“The really neat thing about wrestling is that you get out of it exactly what you put into it, and I think that same philosophy runs very similarly with life,” Davenport said. “You get out of life what you put into it. The more you work every day consistently, the better you’ll be as a wrestler or someone excelling through life. It’s the same mindset you have to apply in life. You have to try to excel every day and that is what wrestling taught me in life.”
Nebraska wrestler Ridge Lovett said he admires Davenport’s passion and knows he has the factors to make him successful.
“Whatever he wants to do he can do it, ” Lovett said. “We will wrestle live and try to beat each other and try new things and give each other tips and things like that to make each other better. I think he applies these skills to everyday life.”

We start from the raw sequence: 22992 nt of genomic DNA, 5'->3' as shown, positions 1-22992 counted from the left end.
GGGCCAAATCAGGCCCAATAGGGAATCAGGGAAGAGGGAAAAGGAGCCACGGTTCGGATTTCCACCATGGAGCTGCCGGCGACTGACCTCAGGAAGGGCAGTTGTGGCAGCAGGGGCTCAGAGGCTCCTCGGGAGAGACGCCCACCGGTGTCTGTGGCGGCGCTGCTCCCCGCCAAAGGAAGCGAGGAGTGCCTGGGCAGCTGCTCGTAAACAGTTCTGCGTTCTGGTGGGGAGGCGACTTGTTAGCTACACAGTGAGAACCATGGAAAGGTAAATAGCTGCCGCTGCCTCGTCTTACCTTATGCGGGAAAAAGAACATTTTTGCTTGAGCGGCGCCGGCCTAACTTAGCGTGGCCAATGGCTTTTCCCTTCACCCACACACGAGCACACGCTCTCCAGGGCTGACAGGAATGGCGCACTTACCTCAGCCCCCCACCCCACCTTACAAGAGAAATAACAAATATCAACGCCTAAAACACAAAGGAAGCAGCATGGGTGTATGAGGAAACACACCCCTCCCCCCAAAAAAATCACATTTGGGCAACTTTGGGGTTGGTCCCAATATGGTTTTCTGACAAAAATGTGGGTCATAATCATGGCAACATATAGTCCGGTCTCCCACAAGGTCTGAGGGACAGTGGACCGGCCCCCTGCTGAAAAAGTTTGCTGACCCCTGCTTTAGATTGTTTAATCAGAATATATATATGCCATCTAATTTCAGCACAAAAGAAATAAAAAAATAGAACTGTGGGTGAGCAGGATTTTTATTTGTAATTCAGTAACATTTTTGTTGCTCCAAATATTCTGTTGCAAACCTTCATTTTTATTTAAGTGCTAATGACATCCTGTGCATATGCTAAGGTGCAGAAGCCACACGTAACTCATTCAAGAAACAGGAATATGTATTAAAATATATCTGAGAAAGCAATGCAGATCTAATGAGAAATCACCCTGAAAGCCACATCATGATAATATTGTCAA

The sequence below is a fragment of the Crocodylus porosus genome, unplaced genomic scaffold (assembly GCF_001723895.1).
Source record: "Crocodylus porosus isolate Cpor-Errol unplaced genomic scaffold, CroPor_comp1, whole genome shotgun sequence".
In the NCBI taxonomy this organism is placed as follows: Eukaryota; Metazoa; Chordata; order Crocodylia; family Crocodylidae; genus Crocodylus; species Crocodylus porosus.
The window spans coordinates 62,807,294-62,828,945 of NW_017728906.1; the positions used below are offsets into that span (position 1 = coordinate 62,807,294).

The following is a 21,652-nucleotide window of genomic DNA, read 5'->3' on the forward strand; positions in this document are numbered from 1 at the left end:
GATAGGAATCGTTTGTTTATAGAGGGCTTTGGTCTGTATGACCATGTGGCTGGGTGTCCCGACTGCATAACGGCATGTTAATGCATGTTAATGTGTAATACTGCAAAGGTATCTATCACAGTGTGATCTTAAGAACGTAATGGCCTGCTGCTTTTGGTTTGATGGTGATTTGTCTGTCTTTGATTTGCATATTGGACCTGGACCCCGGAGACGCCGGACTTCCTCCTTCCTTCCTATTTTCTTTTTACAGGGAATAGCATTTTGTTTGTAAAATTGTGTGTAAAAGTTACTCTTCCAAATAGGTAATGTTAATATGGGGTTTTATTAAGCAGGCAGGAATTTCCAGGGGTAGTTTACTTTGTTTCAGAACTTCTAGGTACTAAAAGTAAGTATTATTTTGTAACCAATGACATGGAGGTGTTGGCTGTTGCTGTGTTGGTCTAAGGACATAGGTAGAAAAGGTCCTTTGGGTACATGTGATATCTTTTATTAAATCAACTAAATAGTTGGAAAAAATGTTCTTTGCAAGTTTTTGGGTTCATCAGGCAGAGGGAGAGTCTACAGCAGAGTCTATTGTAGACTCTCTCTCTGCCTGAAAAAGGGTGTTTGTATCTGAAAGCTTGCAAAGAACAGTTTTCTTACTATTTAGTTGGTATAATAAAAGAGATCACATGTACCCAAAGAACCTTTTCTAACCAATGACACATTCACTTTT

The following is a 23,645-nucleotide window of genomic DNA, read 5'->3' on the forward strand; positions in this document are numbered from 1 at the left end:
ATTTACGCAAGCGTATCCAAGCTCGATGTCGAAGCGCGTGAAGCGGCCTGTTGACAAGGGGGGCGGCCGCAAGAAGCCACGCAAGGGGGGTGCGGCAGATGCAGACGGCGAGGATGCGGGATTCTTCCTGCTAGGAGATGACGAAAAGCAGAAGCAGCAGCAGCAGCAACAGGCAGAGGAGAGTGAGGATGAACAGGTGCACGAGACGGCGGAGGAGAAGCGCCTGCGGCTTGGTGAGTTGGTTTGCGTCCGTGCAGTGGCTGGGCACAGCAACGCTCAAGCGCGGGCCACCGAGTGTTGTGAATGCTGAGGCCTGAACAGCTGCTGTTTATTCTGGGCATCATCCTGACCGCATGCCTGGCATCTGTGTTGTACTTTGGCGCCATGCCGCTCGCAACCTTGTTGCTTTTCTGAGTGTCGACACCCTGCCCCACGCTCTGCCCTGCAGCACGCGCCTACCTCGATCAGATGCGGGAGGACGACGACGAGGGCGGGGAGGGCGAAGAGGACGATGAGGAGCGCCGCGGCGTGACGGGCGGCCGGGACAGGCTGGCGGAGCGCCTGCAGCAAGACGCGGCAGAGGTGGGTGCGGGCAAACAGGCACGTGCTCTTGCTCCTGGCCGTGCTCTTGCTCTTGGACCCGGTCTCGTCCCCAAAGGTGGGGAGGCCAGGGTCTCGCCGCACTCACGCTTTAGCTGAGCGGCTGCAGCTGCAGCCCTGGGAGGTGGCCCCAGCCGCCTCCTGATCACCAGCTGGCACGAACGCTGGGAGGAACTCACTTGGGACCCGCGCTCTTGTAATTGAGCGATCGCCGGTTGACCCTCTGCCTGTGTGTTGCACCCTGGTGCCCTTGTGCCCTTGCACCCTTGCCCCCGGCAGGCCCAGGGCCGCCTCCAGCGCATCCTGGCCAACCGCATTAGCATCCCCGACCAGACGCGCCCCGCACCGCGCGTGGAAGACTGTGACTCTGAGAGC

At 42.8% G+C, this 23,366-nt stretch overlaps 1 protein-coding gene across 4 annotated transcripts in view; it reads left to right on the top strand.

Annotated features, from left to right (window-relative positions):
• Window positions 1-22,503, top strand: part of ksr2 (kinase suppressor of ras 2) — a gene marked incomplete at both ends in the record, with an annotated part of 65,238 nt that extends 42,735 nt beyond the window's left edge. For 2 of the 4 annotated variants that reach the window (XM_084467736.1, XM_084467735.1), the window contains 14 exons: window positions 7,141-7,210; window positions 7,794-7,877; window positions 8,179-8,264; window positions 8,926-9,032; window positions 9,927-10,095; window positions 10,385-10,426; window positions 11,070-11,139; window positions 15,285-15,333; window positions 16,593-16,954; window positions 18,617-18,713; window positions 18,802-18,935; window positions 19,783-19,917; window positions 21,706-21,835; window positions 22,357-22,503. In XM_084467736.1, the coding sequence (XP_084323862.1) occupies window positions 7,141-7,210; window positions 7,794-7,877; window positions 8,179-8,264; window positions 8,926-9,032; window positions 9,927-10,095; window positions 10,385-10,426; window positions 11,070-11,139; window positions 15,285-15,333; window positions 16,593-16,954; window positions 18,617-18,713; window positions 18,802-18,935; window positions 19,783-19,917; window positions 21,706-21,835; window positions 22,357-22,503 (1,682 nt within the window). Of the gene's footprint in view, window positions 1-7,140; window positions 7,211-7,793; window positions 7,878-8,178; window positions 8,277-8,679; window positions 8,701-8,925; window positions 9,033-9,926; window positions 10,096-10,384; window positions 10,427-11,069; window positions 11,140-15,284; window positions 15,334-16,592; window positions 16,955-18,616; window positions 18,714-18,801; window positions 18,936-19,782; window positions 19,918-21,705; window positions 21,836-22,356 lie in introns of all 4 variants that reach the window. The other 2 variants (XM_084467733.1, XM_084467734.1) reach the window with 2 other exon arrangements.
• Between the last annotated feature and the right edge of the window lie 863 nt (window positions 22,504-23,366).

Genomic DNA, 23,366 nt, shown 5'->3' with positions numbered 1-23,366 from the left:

Davenport, a four-time state wrestling champion, recently made his debut commentating on high school football with UNLimited Sports staff writer, Daniel Magnuson. Magnuson said he loved spending time in the booth with Davenport and commented on his progress just as a beginner.
“It’s cool that he is an athlete who is passionate about sports broadcasting,” Magnuson said. “Most athletes don’t get into broadcasting until after their careers in athletics. It’s cool that Kevon is getting started in college.”
Typically, broadcasts feature seasoned veterans fresh out of retirement, but not Davenport. He’s getting a head start.
“You don’t have to shut up,” Davenport said. “You can always talk about what you see and what is going on. Obviously, you have to make time for your color analyst. It is like main-character-type energy because you are just constantly talking. You are the voice of what everyone hears. It is super cool.”
Magnuson follows: “Kevon, if you want to be a broadcaster, you have the ability to do it.”
Davenport found his calling in the booth and his goals are beginning to take flight. Shooting for the professional level, Davenport is hoping to use athletics to help migrate over into his career as a broadcaster.